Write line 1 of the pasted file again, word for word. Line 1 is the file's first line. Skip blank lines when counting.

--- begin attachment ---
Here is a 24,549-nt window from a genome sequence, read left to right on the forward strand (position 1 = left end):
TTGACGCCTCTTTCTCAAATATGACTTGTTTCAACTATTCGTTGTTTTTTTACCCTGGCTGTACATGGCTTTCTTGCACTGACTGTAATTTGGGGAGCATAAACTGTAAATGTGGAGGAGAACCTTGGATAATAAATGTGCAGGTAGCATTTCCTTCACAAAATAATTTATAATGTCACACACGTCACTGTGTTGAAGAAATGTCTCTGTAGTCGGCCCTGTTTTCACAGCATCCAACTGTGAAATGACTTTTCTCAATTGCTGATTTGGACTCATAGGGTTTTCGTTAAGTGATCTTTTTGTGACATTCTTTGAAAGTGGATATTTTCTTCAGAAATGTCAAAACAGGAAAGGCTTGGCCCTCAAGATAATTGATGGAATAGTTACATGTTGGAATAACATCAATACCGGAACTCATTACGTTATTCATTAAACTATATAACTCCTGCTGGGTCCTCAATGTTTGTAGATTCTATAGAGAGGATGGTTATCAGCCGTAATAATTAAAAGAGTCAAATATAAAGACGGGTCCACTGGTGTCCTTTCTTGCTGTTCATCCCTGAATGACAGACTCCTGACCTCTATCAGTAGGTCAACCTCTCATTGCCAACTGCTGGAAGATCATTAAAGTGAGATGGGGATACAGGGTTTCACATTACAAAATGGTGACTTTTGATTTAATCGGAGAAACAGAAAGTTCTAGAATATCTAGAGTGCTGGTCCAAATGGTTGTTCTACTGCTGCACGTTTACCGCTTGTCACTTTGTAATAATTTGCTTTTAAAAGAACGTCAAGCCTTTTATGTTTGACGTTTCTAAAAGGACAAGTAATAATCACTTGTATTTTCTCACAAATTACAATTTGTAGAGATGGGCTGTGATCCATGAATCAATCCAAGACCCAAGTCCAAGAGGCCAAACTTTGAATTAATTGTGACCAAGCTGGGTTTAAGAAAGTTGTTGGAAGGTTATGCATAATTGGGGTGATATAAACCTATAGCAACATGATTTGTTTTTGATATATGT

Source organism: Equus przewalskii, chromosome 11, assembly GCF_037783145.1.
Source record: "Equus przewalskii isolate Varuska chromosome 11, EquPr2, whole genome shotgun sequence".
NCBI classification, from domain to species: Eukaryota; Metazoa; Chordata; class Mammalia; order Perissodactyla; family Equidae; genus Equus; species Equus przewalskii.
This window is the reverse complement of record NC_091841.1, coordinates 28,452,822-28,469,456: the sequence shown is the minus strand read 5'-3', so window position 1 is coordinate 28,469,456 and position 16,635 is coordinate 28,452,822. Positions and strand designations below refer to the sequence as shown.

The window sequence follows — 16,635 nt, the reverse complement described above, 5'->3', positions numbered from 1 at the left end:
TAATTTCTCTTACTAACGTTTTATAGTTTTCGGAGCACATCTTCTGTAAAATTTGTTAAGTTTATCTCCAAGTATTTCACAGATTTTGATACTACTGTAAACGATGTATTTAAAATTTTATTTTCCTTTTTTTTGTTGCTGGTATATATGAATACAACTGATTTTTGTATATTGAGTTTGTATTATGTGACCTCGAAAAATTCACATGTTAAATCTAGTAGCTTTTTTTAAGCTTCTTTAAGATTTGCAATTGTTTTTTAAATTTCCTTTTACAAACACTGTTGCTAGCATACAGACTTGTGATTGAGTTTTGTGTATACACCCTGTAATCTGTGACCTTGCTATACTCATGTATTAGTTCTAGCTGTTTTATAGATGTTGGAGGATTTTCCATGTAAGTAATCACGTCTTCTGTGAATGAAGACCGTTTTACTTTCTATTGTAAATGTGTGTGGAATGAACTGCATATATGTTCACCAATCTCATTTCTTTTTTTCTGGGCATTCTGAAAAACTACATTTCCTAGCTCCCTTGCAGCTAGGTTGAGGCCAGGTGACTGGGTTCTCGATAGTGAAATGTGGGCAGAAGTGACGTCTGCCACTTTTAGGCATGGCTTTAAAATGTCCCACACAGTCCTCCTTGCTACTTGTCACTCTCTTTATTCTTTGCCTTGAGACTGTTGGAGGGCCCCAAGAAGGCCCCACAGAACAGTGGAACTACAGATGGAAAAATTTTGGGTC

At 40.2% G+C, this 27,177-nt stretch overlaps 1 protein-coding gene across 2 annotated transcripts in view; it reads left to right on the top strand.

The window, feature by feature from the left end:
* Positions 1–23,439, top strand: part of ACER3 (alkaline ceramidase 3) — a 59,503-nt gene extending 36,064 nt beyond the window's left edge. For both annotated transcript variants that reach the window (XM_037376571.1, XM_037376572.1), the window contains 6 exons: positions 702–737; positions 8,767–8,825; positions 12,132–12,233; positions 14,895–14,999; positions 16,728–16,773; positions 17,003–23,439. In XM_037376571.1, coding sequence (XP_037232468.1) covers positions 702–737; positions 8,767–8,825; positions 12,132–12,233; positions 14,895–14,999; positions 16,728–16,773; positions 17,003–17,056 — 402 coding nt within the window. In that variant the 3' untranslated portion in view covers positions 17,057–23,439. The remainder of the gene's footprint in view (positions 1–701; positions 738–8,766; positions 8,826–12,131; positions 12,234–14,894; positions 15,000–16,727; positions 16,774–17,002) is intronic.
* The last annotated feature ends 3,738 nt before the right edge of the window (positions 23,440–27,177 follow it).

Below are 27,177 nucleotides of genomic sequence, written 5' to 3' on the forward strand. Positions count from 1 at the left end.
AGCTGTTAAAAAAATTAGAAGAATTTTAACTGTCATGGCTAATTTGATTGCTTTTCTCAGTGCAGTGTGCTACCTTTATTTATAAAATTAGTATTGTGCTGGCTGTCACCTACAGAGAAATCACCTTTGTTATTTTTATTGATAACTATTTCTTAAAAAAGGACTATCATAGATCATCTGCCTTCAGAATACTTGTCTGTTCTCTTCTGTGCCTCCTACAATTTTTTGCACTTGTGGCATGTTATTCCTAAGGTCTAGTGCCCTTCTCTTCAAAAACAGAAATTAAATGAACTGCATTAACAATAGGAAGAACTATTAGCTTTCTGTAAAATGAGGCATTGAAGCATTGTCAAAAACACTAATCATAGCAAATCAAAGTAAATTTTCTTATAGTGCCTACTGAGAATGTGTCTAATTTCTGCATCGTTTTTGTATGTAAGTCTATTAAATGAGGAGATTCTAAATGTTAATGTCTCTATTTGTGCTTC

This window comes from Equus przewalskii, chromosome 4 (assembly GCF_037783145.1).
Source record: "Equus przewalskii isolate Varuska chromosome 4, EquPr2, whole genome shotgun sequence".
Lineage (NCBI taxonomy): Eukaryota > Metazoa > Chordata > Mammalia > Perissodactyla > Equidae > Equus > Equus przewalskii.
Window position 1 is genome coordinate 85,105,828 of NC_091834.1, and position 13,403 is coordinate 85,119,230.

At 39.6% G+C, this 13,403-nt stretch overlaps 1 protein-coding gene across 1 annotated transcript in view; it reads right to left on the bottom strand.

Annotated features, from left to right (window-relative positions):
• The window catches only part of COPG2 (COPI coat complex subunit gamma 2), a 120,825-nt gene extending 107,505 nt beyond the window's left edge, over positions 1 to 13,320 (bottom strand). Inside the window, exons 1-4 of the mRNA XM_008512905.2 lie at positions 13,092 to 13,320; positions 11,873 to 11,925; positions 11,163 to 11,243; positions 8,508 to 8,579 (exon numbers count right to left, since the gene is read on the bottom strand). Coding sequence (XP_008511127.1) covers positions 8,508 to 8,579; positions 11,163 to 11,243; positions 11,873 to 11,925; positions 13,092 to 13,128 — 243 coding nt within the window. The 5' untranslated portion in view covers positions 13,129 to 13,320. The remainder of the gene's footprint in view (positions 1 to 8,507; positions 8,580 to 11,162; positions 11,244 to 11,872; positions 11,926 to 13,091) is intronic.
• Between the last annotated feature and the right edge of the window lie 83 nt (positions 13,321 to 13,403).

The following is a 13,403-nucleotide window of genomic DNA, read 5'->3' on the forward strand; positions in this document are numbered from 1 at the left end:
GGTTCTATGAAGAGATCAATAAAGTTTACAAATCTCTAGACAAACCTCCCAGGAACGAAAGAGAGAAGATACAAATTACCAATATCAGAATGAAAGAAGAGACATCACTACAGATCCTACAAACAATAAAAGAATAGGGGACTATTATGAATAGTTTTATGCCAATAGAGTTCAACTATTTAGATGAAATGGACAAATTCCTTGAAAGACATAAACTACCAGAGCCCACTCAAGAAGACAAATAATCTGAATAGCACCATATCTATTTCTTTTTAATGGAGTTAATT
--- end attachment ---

Here is a 24,549-nt window from a genome sequence, read left to right on the forward strand (position 1 = left end):